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Core Concept Collection Article Published: October 1, 2019

How Can We Provide Better Healthcare for People With An Intellectual Disability?

Abstract

People with an intellectual disability have lower intelligence than others and find it hard to do things necessary for day-to-day living, like communicating or taking care of themselves. There are different levels of intellectual disability, from mild to severe and profound. People with an intellectual disability often have many health problems, but it is often difficult for them to get good healthcare. They find it difficult to understand the complex language that many doctors and other health professionals use. Most health professionals have never learned how to treat people with an intellectual disability and they are not confident when they treat a person with an intellectual disability. Disability services and health services should work together as a team. Better healthcare for people with an intellectual disability is important, so that fewer people die because they did not get the healthcare they needed.

What Is an Intellectual Disability?

We all have things that we are good at and things that we might need help with. This is the same for people with an intellectual disability. People with an intellectual disability have lower intelligence, they learn more slowly than other people their age and have delays in their development. They can have problems with:

  • Thinking
  • Remembering things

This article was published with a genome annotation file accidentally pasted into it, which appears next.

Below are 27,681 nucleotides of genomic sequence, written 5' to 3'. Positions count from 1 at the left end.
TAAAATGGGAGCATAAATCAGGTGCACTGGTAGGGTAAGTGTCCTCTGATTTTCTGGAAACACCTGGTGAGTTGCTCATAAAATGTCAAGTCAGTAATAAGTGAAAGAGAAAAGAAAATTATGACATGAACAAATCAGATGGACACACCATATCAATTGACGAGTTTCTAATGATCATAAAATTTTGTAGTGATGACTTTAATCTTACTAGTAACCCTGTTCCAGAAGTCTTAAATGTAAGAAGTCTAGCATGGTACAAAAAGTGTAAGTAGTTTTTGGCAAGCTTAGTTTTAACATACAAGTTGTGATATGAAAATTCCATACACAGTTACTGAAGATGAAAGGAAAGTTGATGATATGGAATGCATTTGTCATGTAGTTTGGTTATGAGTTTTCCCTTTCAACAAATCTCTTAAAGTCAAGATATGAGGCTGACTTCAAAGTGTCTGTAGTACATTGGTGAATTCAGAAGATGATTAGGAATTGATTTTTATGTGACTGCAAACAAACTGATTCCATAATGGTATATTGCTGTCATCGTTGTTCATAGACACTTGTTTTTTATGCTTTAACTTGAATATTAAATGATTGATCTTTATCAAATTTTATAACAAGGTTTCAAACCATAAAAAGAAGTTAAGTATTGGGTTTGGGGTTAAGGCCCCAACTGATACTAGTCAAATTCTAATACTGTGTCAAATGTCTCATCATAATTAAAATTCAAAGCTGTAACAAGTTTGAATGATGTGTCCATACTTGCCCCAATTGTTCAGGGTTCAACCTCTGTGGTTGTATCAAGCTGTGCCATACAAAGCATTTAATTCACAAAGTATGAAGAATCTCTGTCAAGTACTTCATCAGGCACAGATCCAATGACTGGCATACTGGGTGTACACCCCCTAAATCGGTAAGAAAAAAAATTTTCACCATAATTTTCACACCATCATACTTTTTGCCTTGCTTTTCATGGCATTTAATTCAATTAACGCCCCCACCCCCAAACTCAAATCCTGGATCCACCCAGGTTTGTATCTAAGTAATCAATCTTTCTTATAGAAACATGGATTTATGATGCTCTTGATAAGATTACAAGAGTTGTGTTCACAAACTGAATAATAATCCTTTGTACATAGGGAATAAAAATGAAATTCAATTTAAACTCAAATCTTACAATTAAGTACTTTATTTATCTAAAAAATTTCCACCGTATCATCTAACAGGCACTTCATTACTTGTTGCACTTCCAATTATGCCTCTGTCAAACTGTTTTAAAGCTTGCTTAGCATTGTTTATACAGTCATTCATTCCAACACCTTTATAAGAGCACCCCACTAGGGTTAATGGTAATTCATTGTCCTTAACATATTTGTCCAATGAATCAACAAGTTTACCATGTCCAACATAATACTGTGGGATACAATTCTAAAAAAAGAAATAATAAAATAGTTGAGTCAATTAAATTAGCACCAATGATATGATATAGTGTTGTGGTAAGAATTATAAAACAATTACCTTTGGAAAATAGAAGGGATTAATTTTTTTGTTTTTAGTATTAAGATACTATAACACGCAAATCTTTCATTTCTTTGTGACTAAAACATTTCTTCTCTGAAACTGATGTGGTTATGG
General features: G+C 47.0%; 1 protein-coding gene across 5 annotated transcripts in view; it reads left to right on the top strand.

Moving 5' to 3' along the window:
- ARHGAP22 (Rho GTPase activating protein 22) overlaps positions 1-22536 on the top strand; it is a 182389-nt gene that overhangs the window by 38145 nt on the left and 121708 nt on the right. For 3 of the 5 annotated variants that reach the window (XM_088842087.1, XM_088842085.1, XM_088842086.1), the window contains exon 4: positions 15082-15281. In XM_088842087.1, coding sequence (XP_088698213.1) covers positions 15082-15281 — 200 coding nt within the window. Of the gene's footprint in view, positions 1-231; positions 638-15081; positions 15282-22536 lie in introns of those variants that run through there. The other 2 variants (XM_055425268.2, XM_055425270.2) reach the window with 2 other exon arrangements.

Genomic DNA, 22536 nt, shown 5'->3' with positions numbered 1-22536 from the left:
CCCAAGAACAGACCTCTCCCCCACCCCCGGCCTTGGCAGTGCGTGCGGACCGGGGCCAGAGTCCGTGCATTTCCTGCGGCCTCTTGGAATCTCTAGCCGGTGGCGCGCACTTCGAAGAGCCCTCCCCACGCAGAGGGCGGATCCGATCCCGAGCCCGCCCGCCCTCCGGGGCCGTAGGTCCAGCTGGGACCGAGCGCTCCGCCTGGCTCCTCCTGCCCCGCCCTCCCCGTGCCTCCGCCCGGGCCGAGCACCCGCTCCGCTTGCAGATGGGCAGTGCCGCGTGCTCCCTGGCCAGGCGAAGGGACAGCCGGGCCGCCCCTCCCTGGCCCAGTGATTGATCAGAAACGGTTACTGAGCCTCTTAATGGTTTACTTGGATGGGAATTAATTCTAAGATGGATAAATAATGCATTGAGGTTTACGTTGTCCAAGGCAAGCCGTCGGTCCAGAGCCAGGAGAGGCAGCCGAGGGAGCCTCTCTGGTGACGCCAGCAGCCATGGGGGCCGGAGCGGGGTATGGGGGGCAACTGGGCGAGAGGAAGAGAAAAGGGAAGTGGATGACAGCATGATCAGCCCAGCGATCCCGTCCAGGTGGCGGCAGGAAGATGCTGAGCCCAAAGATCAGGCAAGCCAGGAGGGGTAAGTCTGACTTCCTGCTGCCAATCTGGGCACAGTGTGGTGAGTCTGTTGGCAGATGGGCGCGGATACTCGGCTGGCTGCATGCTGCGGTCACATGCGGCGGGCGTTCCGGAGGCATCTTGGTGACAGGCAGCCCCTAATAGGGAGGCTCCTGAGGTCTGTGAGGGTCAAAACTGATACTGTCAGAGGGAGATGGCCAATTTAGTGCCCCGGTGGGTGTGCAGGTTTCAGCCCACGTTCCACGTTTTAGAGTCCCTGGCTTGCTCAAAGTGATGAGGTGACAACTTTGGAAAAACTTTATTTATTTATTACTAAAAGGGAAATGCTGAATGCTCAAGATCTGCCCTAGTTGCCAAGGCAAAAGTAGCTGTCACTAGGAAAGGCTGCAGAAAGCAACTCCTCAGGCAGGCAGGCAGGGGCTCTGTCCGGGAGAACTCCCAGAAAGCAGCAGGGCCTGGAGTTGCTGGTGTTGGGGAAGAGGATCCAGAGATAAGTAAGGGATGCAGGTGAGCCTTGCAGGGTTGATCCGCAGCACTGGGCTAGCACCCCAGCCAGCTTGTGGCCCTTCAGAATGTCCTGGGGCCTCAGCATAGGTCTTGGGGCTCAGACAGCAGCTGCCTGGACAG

• Talking and listening
  • Moving around (e.g., walking and running)
  • Controlling their feelings
  • Looking after themselves (e.g., washing, dressing, and feeding themselves).

For people with an intellectual disability, these problems begin to occur in childhood, or before they turn 18 years old. Because of these problems, people with an intellectual disability might need extra help at school, at work, and at home. The amount of help they need depends on the level of the intellectual disability.

Sometimes, an intellectual disability can be an invisible condition. For people with mild intellectual disabilities, other people may not notice the intellectual disability immediately. Even those people whose intellectual disabilities are not noticeable still face challenges in their everyday activities and may need extra support.

What Are the Levels of Intellectual Disability?

There are different levels of intellectual disability: mild, moderate, severe, and profound (see Figure 1). You may know someone with Down syndrome, which is the most common genetic cause of intellectual disability. Usually, people with Down syndrome have mild or moderate intellectual disability. Around 85% of people with an intellectual disability have a mild form. Many people with mild intellectual disabilities can go to regular schools, get jobs, and live independent lives. People with moderate intellectual disabilities need more help with planning and organizing their lives. They might need help communicating, by using pictures or other communication tools. They often live with family members or in homes with other people who help them with things like looking after their money. People with severe or profound intellectual disabilities need a lot more support and are not able to live on their own. They may not be able to speak and might communicate using facial expressions or simple gestures. They need help with all basic skills, like dressing, toileting, and eating, and they live with people who help them and look after them at all times.